A former self-defense force leader has criticized the federal government’s security strategy in the wake of a cartel ambush in Michoacán that left 14 police officers dead, claiming that it is allowing criminal groups to operate with impunity in the state.
“As I said months ago, the cartels continue to drive by with caravans of armed people,” said Hipólito Mora, founder of a self-defense force that took up arms against the Caballeros Templarios cartel and other criminal groups in 2013.
“It gives the impression that the authorities are in agreement [with them] . . . The unfortunate thing is that a lot of people are dying. The government people say that . . . all is well but what we see is pure violence . . .” he added.
Mora said that the attack allegedly committed by the Jalisco New Generation Cartel (CJNG) on state police in the municipality of Aguililla on Monday could be heard from his home town of La Ruana, located in the neighboring municipality of Buenavista.
“The gunshots or grenade fire in Aguililla was heard here in La Ruana, it’s incredible . . . The people who were at the farm told me that they heard a lot of shots . . .” he said.
“This attack happened in Aguililla but at any time it could happen here, and it already has happened [before]. People live in fear . . . sometimes there are people who are not involved with cartels but they die,” Mora said.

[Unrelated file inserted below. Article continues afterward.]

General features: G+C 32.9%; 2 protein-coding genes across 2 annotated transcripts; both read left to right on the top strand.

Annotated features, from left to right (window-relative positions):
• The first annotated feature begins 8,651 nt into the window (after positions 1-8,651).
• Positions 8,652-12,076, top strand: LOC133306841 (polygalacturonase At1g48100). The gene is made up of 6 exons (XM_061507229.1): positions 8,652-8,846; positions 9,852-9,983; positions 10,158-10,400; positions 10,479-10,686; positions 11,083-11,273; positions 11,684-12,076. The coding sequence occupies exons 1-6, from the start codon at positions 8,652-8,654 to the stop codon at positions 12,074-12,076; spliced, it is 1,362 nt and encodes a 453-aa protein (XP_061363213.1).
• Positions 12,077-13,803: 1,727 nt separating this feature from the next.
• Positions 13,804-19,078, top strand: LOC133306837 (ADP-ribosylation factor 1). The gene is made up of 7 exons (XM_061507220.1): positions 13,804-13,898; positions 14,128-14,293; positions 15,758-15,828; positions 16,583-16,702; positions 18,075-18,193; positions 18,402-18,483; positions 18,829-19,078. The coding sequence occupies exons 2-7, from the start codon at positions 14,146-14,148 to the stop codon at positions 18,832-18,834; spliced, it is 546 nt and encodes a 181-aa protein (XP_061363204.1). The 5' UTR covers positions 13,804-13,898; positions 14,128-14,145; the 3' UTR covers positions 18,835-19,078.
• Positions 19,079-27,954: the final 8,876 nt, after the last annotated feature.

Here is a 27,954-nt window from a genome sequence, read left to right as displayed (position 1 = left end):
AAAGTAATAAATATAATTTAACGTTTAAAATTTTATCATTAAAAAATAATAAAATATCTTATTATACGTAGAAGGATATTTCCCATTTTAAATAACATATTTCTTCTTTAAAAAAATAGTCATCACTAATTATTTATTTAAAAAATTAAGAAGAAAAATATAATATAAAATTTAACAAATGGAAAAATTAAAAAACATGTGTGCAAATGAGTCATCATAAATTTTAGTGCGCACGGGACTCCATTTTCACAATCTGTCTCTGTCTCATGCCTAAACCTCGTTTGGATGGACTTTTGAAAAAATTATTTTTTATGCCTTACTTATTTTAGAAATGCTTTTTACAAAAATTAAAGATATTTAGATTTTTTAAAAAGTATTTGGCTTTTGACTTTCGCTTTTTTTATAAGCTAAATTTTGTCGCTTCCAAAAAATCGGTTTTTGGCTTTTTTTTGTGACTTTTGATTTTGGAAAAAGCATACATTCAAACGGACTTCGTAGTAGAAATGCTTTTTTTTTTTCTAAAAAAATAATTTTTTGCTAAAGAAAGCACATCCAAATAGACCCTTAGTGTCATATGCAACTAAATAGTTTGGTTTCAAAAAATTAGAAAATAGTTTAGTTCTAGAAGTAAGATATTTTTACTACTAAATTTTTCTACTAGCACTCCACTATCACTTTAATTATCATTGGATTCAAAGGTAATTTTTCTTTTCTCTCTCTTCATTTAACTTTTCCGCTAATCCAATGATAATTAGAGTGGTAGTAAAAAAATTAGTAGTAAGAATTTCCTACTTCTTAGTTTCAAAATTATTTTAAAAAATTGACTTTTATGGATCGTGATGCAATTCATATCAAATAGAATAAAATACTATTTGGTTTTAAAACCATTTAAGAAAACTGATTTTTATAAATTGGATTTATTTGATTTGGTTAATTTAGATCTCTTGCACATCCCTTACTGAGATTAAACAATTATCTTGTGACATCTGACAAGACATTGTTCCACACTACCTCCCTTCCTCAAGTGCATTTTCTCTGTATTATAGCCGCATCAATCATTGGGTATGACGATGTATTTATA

The 63-year-old, who announced in July that he was taking up arms again because governments have failed to provide security, renewed his attack on authorities in a radio interview.
“. . . The [federal] government is making a mistake by prioritizing other things, [combating] insecurity must be first, everything else is secondary,” Mora said.
“They don’t want to fight violence with violence but if they let them [the criminal groups] thrive there will be more deaths than if they fought them,” he added.
Mora urged the government to change its strategy, warning that if it fails to do so, a lot more families will be affected.
“What we’re asking of authorities is to make an effort, forget about [political] campaigns, votes . . . The main problem we have in Mexico is violence and while there is no security, no one is going to work at ease. They should do their work, that’s what they’re paid for,” he said.
The possibility of the government changing tack and adopting a more confrontational approach to combating violence appears unlikely.
President López Obrador told a peace summit in Mérida, Yucatán, last month that his government is determined to achieve peace in Mexico without resorting to authoritarianism or the use of force.
Before yesterday’s attack, he told reporters at his regular news conference that “you can’t fight fire with fire.
“I’ve said it many times. You can’t fight violence with violence, you can’t fight evil with evil. You have to fight evil by doing good.”
The president argues that the best way to combat crime and violence is to address the root causes of poverty so that people have viable alternatives to a life of crime.
The implementation of welfare and employment programs has been a priority for the government but high levels of violence persist.
Michoacán has been one of the most violent states in the country in 2019, recording 1,192 homicides in the first eight months of the year.
According to Ricardo Ravelo, a journalist who writes about drug trafficking and violence, four criminal organizations are vying for control in the state: the CJNG, Los Viagras, Los Valencia, and the Caballeros Templarios /La Familia Michoacana.